You no longer need to travel to Yankee Stadium for a good old-fashioned hot dog; just head to the banks of Round Lake and order one with the works.
Drivers will see the orange signs along Route 9 in Round Lake, and there’s room to pull over on the grassy shoulder to walk up to Little Nipper’s, where Malta resident John Anderson will hook you up with a fresh steamed frankfurter, topped with meat sauce, sauerkraut or mustard and relish. Lunch will set you back $2.25 for a single hot dog, or $5 for a pair with a side of chips and can of soda. The oversized, 100 percent beef Sabrett wieners come in two varieties, with natural casing or skinless.
“These are the real New York City style dogs,” Anderson said. “People tell me they can’t get them any place around here.”
Anderson unfurled his bright yellow and blue umbrella and stoked up his shiny metal steamer for opening day Tuesday, and within five hours, had sold his complete inventory of 300 franks, one dozen of them to a single hungry customer.
“I had a guy order 12 hot dogs and then a diet soda,” Anderson said. “He ate them as he stood here.”
Anderson’s investment into the entrepreneurial venture included $1,000 for the vending cart, $50 for a local permit, as well as the ongoing cost of menu items. But on opening day, sales were so hot, he raked in $400. It seems the local taste for franks is insatiable.
“I opened up today at 9 a.m., and there were two people here immediately,” Anderson said Wednesday. “Can you imagine, hot dogs for breakfast?”
A cement stamper by trade, Anderson said the slump in the economy has stymied some of his construction work, so he came up with the new business plan on a creative whim.
“I used to be a truck driver, and I ate a lot of hot dogs along the way,” Anderson said. “Hot dogs are popular anytime; when things are down and people have only $6 in their pockets, they still want a soda and a hot dog. It’s a really inexpensive lunch.”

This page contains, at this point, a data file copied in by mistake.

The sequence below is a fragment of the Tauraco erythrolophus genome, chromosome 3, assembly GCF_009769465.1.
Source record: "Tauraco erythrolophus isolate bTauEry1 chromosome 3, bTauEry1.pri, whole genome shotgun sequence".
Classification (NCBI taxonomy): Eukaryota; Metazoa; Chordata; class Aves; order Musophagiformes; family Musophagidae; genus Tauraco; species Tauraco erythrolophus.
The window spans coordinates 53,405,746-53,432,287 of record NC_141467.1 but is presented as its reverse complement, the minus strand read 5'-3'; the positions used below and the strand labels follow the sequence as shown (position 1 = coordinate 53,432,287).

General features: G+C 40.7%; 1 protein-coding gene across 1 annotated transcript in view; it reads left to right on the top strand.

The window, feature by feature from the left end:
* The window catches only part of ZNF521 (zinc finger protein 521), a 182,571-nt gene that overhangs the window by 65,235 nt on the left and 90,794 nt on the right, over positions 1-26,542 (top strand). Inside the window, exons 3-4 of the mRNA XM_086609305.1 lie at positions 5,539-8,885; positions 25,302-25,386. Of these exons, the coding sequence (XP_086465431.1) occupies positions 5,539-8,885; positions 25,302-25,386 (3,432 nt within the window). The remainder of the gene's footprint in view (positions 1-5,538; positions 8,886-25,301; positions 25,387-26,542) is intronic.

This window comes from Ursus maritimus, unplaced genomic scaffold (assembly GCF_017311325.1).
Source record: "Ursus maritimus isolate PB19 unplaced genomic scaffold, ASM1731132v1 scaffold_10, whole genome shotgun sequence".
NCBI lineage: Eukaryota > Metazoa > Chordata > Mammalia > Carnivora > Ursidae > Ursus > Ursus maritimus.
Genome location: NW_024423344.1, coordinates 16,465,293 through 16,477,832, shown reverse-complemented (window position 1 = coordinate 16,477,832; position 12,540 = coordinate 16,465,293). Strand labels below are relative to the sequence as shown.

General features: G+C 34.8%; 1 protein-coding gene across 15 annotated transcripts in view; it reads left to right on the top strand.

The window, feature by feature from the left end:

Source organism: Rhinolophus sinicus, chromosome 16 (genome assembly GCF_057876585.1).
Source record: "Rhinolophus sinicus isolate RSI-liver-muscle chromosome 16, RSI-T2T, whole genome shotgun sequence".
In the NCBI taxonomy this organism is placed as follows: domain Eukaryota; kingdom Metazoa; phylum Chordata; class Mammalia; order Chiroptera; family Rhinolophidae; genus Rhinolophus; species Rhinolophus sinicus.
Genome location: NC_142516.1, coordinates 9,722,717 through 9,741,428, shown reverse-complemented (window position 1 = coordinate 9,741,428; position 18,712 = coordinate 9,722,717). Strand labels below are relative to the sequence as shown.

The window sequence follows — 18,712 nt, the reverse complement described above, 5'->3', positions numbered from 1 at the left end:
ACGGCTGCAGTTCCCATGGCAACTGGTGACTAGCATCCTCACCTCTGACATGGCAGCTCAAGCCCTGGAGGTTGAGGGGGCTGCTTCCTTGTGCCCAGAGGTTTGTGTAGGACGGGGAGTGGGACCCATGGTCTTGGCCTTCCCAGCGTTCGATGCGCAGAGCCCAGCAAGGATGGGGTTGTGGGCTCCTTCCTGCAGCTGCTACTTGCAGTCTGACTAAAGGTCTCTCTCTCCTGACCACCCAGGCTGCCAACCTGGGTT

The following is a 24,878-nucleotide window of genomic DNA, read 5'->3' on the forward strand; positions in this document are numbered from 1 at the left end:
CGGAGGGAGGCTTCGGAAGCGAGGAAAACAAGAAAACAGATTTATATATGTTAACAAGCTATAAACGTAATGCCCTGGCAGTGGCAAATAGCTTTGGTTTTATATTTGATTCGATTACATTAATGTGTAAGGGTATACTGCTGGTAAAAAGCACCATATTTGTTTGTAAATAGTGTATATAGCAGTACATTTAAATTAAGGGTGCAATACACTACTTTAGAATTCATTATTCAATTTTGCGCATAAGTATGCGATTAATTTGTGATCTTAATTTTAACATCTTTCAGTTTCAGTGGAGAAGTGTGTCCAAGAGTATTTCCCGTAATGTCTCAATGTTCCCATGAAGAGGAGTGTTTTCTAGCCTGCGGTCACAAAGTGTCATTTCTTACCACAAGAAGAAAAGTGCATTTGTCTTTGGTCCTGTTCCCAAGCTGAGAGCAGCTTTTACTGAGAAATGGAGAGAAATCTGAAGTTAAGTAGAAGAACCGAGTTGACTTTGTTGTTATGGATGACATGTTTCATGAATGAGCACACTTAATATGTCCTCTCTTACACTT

One of the perks of the wiener work is being outdoors and having the constant companionship of his two pet terriers, Little Nipper and Curly Fries, who sit in Anderson’s pickup truck and whimper for food.
“But I don’t sell curly fries,” Anderson clarified.
If you stand upwind, the scent that brings to mind a good Labor Day weekend picnic wafts into open car windows, and Wednesday, a few people driving southbound pulled U-turns on Route 9 to squeal up to the embankment. One customer was Brian McCune of Voorheesville, who stopped for two franks with meat sauce and a Coke.
“I saw the signs when I was bringing my mother to a doctor’s appointment, so I doubled back,” McCune said. “I haven’t had a hot dog in ages.”
Anderson suspects fishermen angling along Saratoga Lake may also become regular customers.
“It’s hard to resist the aroma,” Anderson said.
Anderson said he plans to be open for business seven days a week, roughly 10 a.m. to 3 p.m., or until the last hot dog is doused with sauce and sold, accompanied by a stack of napkins.
“I may hire a teenager later in the season if my construction work picks back up, but for now this is a great job,” Anderson said. “Who knew it would take off like this?”
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